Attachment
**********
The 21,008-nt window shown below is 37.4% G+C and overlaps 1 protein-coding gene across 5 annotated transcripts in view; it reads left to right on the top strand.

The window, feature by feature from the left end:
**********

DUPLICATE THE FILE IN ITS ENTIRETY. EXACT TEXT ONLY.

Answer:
The 21,008-nt window shown below is 37.4% G+C and overlaps 1 protein-coding gene across 5 annotated transcripts in view; it reads left to right on the top strand.

The window, feature by feature from the left end: